More technically speaking, if we embed an <img> tag pointing to the login page with the changed URL redirection, two things can happen. If you are not logged in, this image will fail to load. However, if you are logged in, the image will load properly, and we can detect this, even though we are a third-party site here.

Abusing Content-Security-Policy violation for detection. Content-Security-Policy, or CSP in short, is a security feature designed to limit what the browser can load for a website. For example, CSP can be easily used to block injected scripts on forums. If there is an attempt like that, the resource will not load, and the browser can also be instructed to report such violation attempts to the server backend.

However, we can also use this mechanisms for login detection, if there are redirections between subdomains on the target site depending on whether you are logged in or not. Similarly, we can embed an <img> tag pointing to a specific subdomain (and page) on the target website, just wait if a redirection happens or not (which would violate our artificial CSP constraints).

Advices for self-protection

If you want to protect yourself from websites seeing which extensions you use, the only advice we can give for the moment is to switch to another browser. For example, in Firefox only few extensions are detectable. You could use other browsers too, but we can’t tell which one would be the best in terms of protection: it has not yet been evaluated.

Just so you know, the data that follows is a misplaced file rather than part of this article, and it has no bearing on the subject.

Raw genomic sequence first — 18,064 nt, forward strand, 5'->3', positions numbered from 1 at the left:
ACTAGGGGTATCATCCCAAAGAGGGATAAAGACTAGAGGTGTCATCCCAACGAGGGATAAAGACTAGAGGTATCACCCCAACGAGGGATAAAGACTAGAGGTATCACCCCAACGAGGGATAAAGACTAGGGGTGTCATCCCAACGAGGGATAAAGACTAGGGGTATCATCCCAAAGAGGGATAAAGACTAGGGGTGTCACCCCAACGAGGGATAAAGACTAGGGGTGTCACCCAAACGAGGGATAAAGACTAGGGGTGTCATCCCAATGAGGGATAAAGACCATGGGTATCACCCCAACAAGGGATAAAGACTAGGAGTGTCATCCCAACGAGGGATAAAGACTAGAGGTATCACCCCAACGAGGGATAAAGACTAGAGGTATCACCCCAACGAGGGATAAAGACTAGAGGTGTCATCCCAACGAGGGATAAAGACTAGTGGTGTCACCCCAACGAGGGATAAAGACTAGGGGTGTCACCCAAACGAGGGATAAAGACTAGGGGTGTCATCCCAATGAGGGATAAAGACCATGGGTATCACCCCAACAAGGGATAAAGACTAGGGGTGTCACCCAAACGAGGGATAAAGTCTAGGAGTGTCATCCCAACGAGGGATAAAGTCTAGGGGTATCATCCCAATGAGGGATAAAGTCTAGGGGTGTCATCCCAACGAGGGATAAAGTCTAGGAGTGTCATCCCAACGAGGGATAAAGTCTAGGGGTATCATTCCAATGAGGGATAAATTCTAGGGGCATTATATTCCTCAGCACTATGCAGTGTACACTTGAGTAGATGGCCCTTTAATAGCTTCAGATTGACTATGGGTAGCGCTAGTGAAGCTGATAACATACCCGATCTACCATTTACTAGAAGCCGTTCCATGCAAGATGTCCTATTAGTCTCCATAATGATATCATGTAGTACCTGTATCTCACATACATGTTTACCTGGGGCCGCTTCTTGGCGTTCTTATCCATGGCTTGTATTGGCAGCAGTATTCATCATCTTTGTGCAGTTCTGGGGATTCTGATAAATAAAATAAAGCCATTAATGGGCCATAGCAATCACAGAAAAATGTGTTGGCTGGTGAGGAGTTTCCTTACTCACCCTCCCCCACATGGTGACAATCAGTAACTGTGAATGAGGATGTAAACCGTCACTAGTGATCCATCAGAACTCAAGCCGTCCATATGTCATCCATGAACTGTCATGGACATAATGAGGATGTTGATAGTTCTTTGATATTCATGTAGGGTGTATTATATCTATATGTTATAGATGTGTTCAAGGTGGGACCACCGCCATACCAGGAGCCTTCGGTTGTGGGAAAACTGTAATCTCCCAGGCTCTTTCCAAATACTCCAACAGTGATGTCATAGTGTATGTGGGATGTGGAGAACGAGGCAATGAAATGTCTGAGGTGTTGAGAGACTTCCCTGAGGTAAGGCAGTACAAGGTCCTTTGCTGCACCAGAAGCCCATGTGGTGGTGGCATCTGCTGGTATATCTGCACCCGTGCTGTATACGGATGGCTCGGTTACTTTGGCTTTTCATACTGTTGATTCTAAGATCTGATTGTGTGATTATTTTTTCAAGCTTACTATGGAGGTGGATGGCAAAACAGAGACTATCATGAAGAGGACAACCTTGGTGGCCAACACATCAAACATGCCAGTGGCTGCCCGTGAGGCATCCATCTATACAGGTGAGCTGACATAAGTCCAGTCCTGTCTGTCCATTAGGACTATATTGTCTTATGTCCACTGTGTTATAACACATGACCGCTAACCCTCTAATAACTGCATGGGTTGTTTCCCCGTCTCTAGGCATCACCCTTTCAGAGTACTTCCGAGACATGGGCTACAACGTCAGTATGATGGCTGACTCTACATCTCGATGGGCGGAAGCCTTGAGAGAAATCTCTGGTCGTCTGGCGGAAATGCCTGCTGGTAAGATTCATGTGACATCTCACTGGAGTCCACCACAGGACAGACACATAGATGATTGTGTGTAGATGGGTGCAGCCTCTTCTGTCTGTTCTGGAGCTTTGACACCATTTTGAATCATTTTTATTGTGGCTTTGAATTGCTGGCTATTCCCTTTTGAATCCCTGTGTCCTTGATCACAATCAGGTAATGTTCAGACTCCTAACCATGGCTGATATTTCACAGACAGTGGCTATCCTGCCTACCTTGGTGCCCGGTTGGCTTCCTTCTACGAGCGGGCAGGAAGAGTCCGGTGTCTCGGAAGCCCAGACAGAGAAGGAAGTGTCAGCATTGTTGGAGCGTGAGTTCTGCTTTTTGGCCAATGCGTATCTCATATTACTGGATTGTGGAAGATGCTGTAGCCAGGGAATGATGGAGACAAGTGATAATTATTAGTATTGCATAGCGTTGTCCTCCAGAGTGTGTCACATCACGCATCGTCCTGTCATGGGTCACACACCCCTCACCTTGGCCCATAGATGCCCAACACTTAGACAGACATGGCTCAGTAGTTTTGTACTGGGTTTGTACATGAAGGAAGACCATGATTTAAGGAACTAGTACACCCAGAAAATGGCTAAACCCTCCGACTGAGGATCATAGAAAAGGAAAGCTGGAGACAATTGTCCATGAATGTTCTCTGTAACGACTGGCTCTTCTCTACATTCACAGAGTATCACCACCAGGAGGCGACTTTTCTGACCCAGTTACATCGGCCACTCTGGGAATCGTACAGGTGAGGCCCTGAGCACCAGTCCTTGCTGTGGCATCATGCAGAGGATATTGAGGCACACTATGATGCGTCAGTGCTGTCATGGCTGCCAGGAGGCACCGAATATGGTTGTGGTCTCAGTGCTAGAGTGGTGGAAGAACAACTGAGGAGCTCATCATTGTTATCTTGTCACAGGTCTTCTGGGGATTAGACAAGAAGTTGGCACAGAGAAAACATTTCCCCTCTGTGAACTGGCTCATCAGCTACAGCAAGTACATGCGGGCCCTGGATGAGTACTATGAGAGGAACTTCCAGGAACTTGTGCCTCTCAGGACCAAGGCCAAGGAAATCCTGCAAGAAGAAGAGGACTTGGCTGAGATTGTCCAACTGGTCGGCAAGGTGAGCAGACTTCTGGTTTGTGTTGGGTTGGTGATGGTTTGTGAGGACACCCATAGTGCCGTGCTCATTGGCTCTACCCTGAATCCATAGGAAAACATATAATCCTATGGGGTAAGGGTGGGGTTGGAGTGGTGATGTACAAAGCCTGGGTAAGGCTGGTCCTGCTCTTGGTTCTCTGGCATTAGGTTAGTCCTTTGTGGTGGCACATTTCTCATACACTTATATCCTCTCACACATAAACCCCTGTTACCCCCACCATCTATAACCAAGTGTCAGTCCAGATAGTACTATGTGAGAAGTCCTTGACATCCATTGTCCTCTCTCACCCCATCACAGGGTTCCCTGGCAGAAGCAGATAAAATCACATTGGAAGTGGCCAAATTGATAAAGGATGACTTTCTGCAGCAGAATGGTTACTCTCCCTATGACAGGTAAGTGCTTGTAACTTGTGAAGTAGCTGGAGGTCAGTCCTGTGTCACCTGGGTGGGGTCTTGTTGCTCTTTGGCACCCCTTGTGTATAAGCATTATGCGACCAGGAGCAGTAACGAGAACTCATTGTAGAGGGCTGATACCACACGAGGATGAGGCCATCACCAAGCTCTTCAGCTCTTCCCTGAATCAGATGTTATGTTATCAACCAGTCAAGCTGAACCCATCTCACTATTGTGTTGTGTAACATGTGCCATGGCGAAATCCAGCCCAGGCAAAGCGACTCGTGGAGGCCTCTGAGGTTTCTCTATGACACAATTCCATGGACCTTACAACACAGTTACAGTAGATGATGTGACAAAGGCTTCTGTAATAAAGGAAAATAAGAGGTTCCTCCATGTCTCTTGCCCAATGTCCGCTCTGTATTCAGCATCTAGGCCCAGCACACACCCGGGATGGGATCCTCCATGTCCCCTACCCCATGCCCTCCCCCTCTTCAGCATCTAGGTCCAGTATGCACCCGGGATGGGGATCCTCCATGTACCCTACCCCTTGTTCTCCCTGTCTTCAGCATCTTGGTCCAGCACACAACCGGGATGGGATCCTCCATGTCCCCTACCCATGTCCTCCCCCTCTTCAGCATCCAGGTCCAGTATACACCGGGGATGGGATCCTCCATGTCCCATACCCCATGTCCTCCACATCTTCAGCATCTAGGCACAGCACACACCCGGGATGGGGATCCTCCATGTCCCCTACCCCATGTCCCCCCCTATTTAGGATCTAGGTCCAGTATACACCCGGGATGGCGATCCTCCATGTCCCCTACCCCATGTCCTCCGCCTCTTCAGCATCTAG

The good news are: blocking login detections is easy — all you need to do is to disable third party cookies in your browser. Some tracking blocking extensions, such as Privacy Badger could also help — but don’t forget: the more extensions you install, the more trackable you’ll be.

I am thankful to Nataliia Bielova reviewing a draft version of this post.

Tags: web privacy, fingerprint, tracking, adblock


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Where is privacy in the advertising wars?

| | 2016.03.02. 05:59:12  Gulyás Gábor  

I've recently read a very nice summary of the advertising wars by Steve Feldman (Stackoverflow), and if you are not up to date on the topic, here is an extract for you:

At this point, it’s pretty clear that ad blocking is a big deal. A recent study suggesting the advertising industry is set to lose over $22 billion in 2015 alone as a result of ad blockers is setting off alarm bells. That is a LOT of money. Companies are scrambling to ‘fix’ the ad blocking problem, as active users of ad blocking utilities hits nearly 200 million. But it’s not just that tiny stop sign in the toolbar raising alarms. Apple caused a panic when they announced that iOS9 would permit the use of ad blockers, as many see mobile ads are an important piece of revenue for the industry.